Kachin IDPs Face Difficulties Deciding Whether to Return Home

Wednesday, September 2, 2020

Kachin internally displaced persons (IDPs) have said that they are finding it difficult to decide whether to return to their home villages because they have not been provided enough information about their resettlement sites, their security, or their futures in the camps.

Officials from the Ministry of Social Welfare, Relief and Resettlement called up the individuals in charge of the Kachin IDP camps last year and explained the government’s intentions of closing the camps. However, camp residents say they are still awaiting an update on this plan.

“We want government officials to visit the IDP camps. They can hold direct discussions with IDPs. They can visit the camps any time,” Htu Sam, who is the deputy in-charge of the Zelum IDP camp, said. “Regarding the issue of IDP resettlement, they have never discussed it with us. They inquired about it by phone, [asking questions] such as how many families want to resettle and how many people want to return home. We feel that we are helpless people. We feel like we don’t have a father or mother.”

Roi Ja, who lives in Ja Mai Kawng Roman Catholic IDP camp in the Kachin State capital of Myitkyina, told NMG that the respective authorities need to speak directly to the IDPs about their options.

“Even though the government has not explained whether they have an agreement or how much they have negotiated, the Kachin Humanitarian Concern Committee should explain it to us. Then IDPs can make a decision about their resettlement,” Roi Ja explained.

Like Htu Sam, Roi Ja said government officials should observe the situation on the ground in the camps.

“They said that they would take responsibility for IDPs returning home with dignity. Who is going to take responsibility? Who is going to stand with IDPs? Nobody,” Roi Ja said. “This is why it is difficult for IDPs to make a decision whether to resettle or continue staying in the IDP camp.”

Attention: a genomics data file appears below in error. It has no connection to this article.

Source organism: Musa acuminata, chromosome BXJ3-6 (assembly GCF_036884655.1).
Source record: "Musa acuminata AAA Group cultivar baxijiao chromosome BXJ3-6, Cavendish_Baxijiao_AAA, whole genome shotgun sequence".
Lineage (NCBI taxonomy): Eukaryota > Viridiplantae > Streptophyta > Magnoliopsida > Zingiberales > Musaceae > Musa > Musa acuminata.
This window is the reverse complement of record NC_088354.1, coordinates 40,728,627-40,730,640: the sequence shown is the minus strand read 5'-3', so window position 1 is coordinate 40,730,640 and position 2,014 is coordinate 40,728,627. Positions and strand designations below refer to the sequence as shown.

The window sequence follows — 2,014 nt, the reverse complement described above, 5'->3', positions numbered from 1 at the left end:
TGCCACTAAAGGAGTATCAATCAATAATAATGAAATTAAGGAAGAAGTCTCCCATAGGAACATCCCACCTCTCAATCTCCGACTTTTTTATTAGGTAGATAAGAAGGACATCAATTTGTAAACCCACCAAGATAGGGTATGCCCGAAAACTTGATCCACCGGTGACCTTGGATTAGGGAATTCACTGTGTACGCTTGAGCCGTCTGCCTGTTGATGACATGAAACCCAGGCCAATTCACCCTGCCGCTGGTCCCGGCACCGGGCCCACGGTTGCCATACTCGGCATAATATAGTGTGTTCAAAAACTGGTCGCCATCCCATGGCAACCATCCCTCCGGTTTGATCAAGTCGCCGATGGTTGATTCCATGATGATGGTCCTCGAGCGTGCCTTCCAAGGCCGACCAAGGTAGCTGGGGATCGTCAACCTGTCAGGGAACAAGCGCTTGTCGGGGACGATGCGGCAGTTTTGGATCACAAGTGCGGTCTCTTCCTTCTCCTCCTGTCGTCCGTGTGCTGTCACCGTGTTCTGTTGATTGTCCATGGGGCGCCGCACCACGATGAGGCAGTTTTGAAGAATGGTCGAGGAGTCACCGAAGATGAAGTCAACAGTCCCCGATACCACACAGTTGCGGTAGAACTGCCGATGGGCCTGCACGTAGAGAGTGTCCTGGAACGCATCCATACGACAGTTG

The Kachin State government has said that they would implement an IDP resettlement project in September. The initiative involves building more than 190 houses for returning IDPs in the villages of Tarlawgyi, Dabert Yang, and Nam San Yang, with 4 million yuan (US$585,800) in financial assistance from China.

IDPs say that they are considering returning home since donors have reduced assistance for them in the camps, and because their shelters are deteriorating, and they lack job opportunities. They have also voiced concern about losing their farmland to mining initiatives and tissue-culture banana plantations while they stay in the displaced persons’ camps, where many have lived since armed conflict resumed in 2011.

A major challenge surrounding IDPs’ return to their communities is the prevalence of landmines on their land and around their homes. They also say that they fear further outbreaks of clashes between the Kachin Independence Army and the Burma Army.

IDPs have demanded that the respective officials remove all landmines from their villages before they return and to sign a ceasefire in an effort to restore peace in the region.